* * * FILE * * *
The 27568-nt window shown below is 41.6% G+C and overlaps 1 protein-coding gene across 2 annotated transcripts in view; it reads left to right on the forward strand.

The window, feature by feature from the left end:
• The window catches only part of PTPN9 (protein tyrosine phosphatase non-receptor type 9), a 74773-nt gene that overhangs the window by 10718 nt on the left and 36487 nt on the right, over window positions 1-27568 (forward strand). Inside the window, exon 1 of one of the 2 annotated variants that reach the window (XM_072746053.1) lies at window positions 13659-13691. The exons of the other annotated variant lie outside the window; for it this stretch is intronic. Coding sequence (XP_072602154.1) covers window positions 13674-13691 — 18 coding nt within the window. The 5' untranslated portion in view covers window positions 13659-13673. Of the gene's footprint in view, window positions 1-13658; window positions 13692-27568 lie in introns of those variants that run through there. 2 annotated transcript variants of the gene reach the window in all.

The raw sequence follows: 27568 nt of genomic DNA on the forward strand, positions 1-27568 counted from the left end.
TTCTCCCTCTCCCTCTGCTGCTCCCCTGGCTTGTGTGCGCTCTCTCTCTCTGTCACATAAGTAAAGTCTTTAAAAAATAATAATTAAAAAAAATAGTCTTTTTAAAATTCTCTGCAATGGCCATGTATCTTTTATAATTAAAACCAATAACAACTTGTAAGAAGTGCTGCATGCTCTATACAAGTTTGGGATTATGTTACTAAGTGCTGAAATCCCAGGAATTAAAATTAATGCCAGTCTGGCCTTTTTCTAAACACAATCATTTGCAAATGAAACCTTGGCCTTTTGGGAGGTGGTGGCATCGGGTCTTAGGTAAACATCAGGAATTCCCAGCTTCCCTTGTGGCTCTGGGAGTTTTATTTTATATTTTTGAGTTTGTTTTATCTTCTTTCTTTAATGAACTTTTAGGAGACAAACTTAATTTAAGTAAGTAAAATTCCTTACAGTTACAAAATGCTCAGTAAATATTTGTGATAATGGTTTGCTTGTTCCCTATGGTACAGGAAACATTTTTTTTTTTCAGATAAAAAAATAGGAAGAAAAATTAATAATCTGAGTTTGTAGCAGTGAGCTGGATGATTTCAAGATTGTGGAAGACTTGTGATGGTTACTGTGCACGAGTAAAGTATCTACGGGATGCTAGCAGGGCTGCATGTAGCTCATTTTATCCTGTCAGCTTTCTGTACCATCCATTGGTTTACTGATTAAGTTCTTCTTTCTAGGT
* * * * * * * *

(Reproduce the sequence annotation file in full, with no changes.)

The 27568-nt window shown below is 41.6% G+C and overlaps 1 protein-coding gene across 2 annotated transcripts in view; it reads left to right on the forward strand.

The window, feature by feature from the left end:
• The window catches only part of PTPN9 (protein tyrosine phosphatase non-receptor type 9), a 74773-nt gene that overhangs the window by 10718 nt on the left and 36487 nt on the right, over window positions 1-27568 (forward strand). Inside the window, exon 1 of one of the 2 annotated variants that reach the window (XM_072746053.1) lies at window positions 13659-13691. The exons of the other annotated variant lie outside the window; for it this stretch is intronic. Coding sequence (XP_072602154.1) covers window positions 13674-13691 — 18 coding nt within the window. The 5' untranslated portion in view covers window positions 13659-13673. Of the gene's footprint in view, window positions 1-13658; window positions 13692-27568 lie in introns of those variants that run through there. 2 annotated transcript variants of the gene reach the window in all.

The raw sequence follows: 27568 nt of genomic DNA on the forward strand, positions 1-27568 counted from the left end.
TTCTCCCTCTCCCTCTGCTGCTCCCCTGGCTTGTGTGCGCTCTCTCTCTCTGTCACATAAGTAAAGTCTTTAAAAAATAATAATTAAAAAAAATAGTCTTTTTAAAATTCTCTGCAATGGCCATGTATCTTTTATAATTAAAACCAATAACAACTTGTAAGAAGTGCTGCATGCTCTATACAAGTTTGGGATTATGTTACTAAGTGCTGAAATCCCAGGAATTAAAATTAATGCCAGTCTGGCCTTTTTCTAAACACAATCATTTGCAAATGAAACCTTGGCCTTTTGGGAGGTGGTGGCATCGGGTCTTAGGTAAACATCAGGAATTCCCAGCTTCCCTTGTGGCTCTGGGAGTTTTATTTTATATTTTTGAGTTTGTTTTATCTTCTTTCTTTAATGAACTTTTAGGAGACAAACTTAATTTAAGTAAGTAAAATTCCTTACAGTTACAAAATGCTCAGTAAATATTTGTGATAATGGTTTGCTTGTTCCCTATGGTACAGGAAACATTTTTTTTTTTCAGATAAAAAAATAGGAAGAAAAATTAATAATCTGAGTTTGTAGCAGTGAGCTGGATGATTTCAAGATTGTGGAAGACTTGTGATGGTTACTGTGCACGAGTAAAGTATCTACGGGATGCTAGCAGGGCTGCATGTAGCTCATTTTATCCTGTCAGCTTTCTGTACCATCCATTGGTTTACTGATTAAGTTCTTCTTTCTAGGT